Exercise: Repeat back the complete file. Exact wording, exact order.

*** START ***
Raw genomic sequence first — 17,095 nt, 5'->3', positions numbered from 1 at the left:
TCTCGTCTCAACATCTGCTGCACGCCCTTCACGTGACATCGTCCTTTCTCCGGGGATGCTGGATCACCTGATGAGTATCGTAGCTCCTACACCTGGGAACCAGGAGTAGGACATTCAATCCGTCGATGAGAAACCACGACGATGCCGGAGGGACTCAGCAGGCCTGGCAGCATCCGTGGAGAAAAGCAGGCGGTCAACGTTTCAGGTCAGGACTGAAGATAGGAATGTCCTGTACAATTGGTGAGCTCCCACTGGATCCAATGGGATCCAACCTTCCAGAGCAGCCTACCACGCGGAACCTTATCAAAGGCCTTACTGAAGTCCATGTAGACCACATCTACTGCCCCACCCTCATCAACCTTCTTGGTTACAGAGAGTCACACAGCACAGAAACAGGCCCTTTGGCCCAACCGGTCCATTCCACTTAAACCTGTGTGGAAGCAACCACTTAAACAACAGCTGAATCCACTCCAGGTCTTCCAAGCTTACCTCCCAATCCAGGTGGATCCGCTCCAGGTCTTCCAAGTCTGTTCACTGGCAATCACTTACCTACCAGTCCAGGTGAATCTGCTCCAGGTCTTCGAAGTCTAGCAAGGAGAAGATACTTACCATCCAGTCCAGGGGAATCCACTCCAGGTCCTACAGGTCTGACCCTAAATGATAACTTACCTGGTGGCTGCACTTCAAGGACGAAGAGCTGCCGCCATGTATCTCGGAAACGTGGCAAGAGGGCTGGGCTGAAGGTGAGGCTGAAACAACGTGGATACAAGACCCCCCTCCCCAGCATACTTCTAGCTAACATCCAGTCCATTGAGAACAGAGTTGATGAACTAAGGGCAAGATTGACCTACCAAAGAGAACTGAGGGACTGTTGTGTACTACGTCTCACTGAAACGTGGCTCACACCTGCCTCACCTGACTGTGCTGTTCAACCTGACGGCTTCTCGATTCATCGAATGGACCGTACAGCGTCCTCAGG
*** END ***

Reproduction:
Raw genomic sequence first — 17,095 nt, 5'->3', positions numbered from 1 at the left:
TCTCGTCTCAACATCTGCTGCACGCCCTTCACGTGACATCGTCCTTTCTCCGGGGATGCTGGATCACCTGATGAGTATCGTAGCTCCTACACCTGGGAACCAGGAGTAGGACATTCAATCCGTCGATGAGAAACCACGACGATGCCGGAGGGACTCAGCAGGCCTGGCAGCATCCGTGGAGAAAAGCAGGCGGTCAACGTTTCAGGTCAGGACTGAAGATAGGAATGTCCTGTACAATTGGTGAGCTCCCACTGGATCCAATGGGATCCAACCTTCCAGAGCAGCCTACCACGCGGAACCTTATCAAAGGCCTTACTGAAGTCCATGTAGACCACATCTACTGCCCCACCCTCATCAACCTTCTTGGTTACAGAGAGTCACACAGCACAGAAACAGGCCCTTTGGCCCAACCGGTCCATTCCACTTAAACCTGTGTGGAAGCAACCACTTAAACAACAGCTGAATCCACTCCAGGTCTTCCAAGCTTACCTCCCAATCCAGGTGGATCCGCTCCAGGTCTTCCAAGTCTGTTCACTGGCAATCACTTACCTACCAGTCCAGGTGAATCTGCTCCAGGTCTTCGAAGTCTAGCAAGGAGAAGATACTTACCATCCAGTCCAGGGGAATCCACTCCAGGTCCTACAGGTCTGACCCTAAATGATAACTTACCTGGTGGCTGCACTTCAAGGACGAAGAGCTGCCGCCATGTATCTCGGAAACGTGGCAAGAGGGCTGGGCTGAAGGTGAGGCTGAAACAACGTGGATACAAGACCCCCCTCCCCAGCATACTTCTAGCTAACATCCAGTCCATTGAGAACAGAGTTGATGAACTAAGGGCAAGATTGACCTACCAAAGAGAACTGAGGGACTGTTGTGTACTACGTCTCACTGAAACGTGGCTCACACCTGCCTCACCTGACTGTGCTGTTCAACCTGACGGCTTCTCGATTCATCGAATGGACCGTACAGCGTCCTCAGG